The Defense of Marriage Act suffered another defeat in federal court Wednesday when a New York district judge ruled the statute unconstitutional.
The ruling came in response to a lawsuit filed by Edie Windsor, who had claimed that the government had undermined her marriage to her partner, Thea Spyer, when Spyer passed away in 2009.
From the ACLU press release:
When Thea Spyer died in 2009, she left all of her property to Windsor, including the apartment they shared. Because they were married, Spyer's estate normally would have passed to her spouse without any estate tax. But because DOMA prevents recognition of the otherwise valid marriages of same-sex couples, Windsor had to pay more than $363,000 in federal estate taxes.
Windsor had argued that DOMA violated the Constitution's equal protection guarantee because it allowed the government to treat marriages between heterosexual couples and same-sex couples differently when dealing with issues such as inheritance. Obama's Department of Justice used similar language in a 2011 statement announcing that the administration would no longer defend DOMA.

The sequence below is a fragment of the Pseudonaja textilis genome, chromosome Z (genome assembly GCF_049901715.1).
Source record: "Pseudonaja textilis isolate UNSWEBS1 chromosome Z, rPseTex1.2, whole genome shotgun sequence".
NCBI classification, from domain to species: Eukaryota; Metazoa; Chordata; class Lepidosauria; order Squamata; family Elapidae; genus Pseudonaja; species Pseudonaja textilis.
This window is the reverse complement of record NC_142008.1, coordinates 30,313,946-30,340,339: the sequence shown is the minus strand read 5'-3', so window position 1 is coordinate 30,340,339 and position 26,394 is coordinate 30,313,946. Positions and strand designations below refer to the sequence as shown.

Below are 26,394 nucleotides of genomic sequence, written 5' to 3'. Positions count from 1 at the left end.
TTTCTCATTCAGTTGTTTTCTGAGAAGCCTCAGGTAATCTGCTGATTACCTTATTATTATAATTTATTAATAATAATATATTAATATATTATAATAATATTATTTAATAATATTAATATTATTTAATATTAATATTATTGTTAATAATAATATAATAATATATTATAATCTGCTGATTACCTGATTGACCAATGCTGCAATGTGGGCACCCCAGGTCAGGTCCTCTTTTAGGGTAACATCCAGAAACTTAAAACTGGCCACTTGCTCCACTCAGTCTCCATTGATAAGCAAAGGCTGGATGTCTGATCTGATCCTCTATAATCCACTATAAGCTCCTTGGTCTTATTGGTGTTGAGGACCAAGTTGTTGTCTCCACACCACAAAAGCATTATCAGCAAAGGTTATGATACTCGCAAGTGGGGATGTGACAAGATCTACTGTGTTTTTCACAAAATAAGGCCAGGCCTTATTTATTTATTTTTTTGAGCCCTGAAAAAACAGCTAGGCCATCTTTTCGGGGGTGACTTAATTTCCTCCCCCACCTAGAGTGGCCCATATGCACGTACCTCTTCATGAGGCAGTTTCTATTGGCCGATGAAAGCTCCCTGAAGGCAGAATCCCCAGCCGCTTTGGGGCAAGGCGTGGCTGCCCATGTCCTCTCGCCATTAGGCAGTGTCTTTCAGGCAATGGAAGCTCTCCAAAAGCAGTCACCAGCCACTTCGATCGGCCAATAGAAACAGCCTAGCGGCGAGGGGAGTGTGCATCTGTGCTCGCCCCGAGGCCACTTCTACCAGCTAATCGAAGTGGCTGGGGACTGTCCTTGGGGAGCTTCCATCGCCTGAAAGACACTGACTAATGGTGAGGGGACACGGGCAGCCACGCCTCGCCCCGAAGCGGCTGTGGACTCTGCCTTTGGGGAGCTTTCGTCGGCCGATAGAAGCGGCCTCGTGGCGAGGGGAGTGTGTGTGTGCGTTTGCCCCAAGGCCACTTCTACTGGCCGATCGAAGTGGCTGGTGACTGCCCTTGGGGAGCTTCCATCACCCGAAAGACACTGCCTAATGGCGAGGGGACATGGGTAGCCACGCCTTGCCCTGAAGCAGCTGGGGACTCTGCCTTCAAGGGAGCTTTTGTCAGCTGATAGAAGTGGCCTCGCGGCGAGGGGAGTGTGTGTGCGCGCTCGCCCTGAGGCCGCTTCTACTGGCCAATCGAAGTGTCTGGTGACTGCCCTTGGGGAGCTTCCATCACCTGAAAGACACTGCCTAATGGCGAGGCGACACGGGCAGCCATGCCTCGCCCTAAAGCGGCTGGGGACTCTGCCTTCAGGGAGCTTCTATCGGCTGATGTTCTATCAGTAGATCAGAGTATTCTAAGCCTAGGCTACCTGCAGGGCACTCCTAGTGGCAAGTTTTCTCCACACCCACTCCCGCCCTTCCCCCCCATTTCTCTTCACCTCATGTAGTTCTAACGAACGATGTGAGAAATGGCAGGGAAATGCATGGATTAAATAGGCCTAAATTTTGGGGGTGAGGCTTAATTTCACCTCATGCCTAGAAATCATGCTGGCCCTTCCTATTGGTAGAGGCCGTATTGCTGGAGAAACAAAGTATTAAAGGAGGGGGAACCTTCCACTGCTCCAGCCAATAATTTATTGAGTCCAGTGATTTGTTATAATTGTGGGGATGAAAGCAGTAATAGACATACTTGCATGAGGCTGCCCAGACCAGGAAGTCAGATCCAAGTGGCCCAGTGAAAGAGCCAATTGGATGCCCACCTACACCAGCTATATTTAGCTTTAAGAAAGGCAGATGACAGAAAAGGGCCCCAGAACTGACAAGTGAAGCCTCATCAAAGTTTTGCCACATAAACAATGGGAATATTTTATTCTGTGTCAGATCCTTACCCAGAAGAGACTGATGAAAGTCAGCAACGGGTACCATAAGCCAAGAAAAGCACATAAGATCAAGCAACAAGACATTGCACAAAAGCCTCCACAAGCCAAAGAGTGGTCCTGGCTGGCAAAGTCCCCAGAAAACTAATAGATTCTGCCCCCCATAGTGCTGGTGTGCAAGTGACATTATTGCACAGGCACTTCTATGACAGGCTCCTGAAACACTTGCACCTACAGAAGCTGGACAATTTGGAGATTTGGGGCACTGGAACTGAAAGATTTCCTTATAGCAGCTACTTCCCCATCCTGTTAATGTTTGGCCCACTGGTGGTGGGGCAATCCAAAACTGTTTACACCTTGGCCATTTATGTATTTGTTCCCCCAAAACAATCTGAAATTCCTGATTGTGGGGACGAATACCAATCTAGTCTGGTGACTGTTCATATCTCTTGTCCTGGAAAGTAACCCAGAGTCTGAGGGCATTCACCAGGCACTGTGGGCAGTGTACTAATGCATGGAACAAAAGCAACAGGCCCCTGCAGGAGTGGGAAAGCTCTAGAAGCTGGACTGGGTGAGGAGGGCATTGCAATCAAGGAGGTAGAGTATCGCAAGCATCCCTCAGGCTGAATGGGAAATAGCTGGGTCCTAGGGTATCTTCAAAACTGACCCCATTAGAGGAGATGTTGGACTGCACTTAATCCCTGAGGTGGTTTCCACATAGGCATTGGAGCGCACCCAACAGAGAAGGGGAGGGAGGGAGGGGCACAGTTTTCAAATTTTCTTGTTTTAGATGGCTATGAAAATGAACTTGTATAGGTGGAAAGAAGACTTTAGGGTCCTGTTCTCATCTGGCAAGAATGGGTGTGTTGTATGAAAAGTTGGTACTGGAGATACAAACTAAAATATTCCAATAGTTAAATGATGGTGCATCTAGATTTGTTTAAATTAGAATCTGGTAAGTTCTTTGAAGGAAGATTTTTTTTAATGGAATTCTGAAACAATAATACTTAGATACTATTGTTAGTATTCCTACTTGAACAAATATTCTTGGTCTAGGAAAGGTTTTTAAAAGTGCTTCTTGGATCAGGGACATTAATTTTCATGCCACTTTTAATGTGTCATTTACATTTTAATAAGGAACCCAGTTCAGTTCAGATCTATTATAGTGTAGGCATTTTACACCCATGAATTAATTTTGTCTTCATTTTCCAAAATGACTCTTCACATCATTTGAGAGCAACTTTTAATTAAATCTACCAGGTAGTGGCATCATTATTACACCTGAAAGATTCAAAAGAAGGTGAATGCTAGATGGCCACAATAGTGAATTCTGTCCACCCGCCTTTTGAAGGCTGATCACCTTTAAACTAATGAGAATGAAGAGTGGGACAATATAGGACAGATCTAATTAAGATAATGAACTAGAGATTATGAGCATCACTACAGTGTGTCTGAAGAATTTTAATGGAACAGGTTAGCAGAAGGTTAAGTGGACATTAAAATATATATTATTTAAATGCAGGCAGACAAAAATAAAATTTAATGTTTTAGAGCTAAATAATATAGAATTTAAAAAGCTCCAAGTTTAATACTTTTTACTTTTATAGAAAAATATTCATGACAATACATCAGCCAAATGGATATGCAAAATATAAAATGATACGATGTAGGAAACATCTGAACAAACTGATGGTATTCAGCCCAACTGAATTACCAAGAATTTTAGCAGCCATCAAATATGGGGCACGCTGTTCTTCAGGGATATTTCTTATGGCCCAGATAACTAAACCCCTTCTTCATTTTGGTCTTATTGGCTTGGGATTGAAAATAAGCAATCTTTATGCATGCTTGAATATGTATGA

The court agreed with Windsor and the Obama administration in its ruling, finding that the measure “should not be presumed to be constitutional and should instead be subject to a heightened form of judicial scrutiny.”
That came as a relief to Windsor, who spoke after the case.
“Thea and I shared our lives together for 44 years, and I miss her each and every day,” she said. “It’s thrilling to have a court finally recognize how unfair it is for the government to have treated us as though we were strangers.”
DOMA has taken a legal beating over the past year. Just last week, a federal court in Massachusetts ruled against the statute in a decision that paved the way for the Supreme Court to take up the case.
Read the entire decision in Windsor v. United States here.